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Searing hot inflation could shift Canada Day BBQs to ‘hotdogs instead of steaks’

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The Canada Day long weekend is the perfect time for burgers on the grill, cold drinks and time with family and friends.

Yet a backyard barbecue comes with a bigger price tag this year.

Food prices soared 9.7 per cent in May compared with a year ago as inflation hit its highest level in nearly 40 years.

Prices for many barbecue favourites like steaks and veggies have increased even more, which will make entertaining with family and friends this weekend costlier.

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Using prices gathered by Statistics Canada, the cost of hosting a Canada Day barbecue with eight adults and eight children today would cost $302.04 — more than 17 per cent higher than in 2021, when the bill came to $257.27.

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The higher prices could prompt a shift in shopping and consumption habits as people look to save money at the grocery store.

“Prices are going up much faster than we’ve been accustomed to for the past four decades,” said Sal Guatieri, a senior economist at BMO Financial Group.

“People may start to switch to cheaper items, especially when it comes to food. They may substitute chicken for steak to save money, for example.”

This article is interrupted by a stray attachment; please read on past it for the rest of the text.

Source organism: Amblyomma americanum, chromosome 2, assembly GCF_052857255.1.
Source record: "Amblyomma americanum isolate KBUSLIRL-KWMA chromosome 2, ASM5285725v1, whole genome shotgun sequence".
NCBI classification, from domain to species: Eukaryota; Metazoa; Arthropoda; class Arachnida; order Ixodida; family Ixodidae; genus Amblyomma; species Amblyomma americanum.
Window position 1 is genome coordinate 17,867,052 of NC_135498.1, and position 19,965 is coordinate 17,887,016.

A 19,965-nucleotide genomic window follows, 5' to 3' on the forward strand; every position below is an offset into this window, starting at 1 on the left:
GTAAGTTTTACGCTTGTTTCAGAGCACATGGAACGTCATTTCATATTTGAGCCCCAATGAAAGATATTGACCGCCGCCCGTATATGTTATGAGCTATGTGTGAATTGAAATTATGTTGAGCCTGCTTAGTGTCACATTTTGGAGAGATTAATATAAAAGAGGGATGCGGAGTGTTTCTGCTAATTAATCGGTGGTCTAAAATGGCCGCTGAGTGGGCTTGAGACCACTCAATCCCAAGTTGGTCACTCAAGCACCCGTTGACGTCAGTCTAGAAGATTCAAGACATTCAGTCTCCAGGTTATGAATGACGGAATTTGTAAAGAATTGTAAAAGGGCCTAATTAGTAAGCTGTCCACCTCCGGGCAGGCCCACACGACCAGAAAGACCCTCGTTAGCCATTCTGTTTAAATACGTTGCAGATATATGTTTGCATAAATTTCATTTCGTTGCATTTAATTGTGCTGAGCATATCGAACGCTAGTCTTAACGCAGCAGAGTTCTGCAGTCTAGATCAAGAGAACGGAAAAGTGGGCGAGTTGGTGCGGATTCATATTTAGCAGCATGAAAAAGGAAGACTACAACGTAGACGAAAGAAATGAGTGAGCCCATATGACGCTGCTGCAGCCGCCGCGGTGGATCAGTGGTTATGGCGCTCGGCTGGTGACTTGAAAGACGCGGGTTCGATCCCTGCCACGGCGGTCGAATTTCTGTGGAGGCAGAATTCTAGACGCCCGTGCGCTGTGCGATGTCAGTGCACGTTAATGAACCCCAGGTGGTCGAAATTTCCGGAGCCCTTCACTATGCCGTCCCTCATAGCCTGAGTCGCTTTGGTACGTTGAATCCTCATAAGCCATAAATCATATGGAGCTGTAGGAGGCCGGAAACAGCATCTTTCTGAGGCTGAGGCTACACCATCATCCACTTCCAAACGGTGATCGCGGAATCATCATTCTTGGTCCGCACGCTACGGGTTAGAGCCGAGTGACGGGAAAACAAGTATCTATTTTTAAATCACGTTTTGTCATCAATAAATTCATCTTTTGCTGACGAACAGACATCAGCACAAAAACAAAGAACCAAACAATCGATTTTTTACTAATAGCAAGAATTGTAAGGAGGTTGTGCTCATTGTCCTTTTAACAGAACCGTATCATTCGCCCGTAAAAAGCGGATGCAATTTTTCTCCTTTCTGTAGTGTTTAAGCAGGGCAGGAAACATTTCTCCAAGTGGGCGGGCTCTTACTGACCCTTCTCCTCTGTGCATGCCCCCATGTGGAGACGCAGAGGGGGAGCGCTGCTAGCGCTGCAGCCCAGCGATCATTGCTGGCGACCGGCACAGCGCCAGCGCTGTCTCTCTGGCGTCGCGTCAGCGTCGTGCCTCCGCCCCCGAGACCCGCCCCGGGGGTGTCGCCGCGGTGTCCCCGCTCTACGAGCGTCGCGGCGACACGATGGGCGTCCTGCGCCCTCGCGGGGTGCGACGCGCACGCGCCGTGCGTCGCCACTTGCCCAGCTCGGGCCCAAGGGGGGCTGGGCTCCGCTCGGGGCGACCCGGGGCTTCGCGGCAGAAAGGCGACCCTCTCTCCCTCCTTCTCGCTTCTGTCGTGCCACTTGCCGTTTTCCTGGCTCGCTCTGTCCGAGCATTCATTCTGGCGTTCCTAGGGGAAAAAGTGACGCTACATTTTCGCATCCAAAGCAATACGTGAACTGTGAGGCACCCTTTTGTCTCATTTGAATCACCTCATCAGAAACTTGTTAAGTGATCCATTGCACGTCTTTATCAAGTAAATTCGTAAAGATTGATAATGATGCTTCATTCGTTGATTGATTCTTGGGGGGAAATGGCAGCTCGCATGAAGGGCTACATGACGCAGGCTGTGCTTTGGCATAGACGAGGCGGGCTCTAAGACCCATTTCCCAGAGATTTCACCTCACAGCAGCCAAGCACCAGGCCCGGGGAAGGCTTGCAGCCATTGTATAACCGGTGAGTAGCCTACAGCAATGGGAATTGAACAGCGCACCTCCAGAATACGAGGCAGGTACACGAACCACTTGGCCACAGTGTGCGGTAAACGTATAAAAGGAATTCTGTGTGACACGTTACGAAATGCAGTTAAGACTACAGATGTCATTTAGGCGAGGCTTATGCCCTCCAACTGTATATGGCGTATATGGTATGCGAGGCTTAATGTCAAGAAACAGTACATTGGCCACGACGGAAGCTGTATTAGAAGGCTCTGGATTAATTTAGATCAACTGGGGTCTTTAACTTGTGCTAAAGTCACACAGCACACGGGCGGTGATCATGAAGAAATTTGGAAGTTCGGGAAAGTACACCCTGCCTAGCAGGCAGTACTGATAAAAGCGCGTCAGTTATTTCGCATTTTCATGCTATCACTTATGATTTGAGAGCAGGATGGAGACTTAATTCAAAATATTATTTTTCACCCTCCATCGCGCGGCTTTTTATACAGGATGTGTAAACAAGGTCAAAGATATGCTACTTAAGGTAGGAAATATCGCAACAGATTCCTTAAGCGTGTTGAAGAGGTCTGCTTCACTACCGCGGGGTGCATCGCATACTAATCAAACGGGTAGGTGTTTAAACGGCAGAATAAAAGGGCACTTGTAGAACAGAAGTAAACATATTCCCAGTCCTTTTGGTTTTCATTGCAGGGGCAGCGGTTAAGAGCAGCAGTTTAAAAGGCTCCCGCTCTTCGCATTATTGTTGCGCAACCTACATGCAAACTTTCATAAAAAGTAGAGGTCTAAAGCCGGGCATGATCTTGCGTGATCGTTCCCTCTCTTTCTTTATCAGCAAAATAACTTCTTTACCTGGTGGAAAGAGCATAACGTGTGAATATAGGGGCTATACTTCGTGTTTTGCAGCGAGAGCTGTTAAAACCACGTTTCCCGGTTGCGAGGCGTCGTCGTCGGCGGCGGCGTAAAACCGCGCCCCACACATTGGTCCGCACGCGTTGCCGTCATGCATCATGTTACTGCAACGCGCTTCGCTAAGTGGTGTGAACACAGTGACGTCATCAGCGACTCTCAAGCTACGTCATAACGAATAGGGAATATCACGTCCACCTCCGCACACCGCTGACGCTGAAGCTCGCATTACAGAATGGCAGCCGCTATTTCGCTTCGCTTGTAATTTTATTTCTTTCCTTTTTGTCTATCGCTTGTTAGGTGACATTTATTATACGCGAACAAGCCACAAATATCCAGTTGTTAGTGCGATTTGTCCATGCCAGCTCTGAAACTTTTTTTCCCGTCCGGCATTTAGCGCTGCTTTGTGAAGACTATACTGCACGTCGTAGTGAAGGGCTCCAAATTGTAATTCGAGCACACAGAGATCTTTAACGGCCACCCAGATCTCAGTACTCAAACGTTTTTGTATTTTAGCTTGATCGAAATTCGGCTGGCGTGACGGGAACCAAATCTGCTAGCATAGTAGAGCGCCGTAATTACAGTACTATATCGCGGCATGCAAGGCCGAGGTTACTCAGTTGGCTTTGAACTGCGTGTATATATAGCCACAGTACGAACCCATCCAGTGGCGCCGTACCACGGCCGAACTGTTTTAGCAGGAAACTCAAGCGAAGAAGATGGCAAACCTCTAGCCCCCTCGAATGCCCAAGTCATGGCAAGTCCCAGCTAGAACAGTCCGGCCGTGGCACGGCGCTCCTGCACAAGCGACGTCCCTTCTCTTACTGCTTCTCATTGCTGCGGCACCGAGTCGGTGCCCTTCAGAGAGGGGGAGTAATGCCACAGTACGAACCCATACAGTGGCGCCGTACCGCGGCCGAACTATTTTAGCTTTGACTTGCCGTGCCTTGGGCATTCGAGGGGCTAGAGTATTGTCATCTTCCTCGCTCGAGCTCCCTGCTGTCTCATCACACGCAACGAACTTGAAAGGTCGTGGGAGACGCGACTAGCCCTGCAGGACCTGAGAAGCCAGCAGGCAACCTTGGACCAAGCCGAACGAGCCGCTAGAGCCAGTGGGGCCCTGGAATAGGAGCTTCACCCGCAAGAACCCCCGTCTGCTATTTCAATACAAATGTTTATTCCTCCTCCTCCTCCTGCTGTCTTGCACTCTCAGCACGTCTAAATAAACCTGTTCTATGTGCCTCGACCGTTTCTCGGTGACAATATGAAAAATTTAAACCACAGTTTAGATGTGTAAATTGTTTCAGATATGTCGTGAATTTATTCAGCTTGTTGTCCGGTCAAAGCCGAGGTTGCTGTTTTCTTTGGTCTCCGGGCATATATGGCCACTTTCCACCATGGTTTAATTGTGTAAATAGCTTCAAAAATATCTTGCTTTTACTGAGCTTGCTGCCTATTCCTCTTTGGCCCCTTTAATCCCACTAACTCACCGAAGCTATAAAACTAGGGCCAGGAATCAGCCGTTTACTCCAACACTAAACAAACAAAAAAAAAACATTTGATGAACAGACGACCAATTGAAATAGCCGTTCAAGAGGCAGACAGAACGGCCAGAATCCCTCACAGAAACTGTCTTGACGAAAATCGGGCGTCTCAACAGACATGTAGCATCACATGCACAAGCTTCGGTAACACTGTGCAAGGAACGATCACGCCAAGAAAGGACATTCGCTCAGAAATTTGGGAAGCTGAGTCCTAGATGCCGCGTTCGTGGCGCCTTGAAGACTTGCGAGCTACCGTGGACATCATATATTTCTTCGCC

Travelling over the long weekend will take an even bigger bite out of budgets. The cost of filling up one tank of gas and spending a night in a hotel room has risen to about $317 from about $220 a year ago — nearly 44 per cent higher.

Still, higher costs are not expected to deter Canadians from gathering and celebrating this Canada Day.

“The pent up demand to socialize and get out and have barbecues this summer will outweigh the higher costs,” Guatieri said.

“But once households have exhausted some of their savings and the pent up demand has waned, we could start to see a bigger change in behaviour.”

Despite skyrocketing costs, Canadians are better off this year compared to last year, University of Toronto economics professor Angelo Melino said.

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“More Canadians are working and they’re working more hours,” he said. “The nation’s GDP, the amount of goods and services that we’re producing, has gone up and consumption has gone up pretty dramatically.”

While some higher costs could encourage Canadians to buy cheaper alternatives at the grocery, the prices for some backyard barbecue staples have remained stable.

“Alcohol and recreational cannabis are not up as much as other things so maybe beer is a cheap first of July beverage … but maybe (people will buy) hotdogs instead of steaks.”

Here is a look at the costs for items on a typical Canada Day barbecue menu.

(Food group percentages are the average price increase in May compared with one year ago, based on Statistics Canada inflation data. Additional details of a specific item’s price are average estimates from April 2021 and April 2022, the most recent month for which the price breakdown is available, and are not statistically comparable. Costs are the estimated cost of grocery shopping for a barbecue with 16 people.)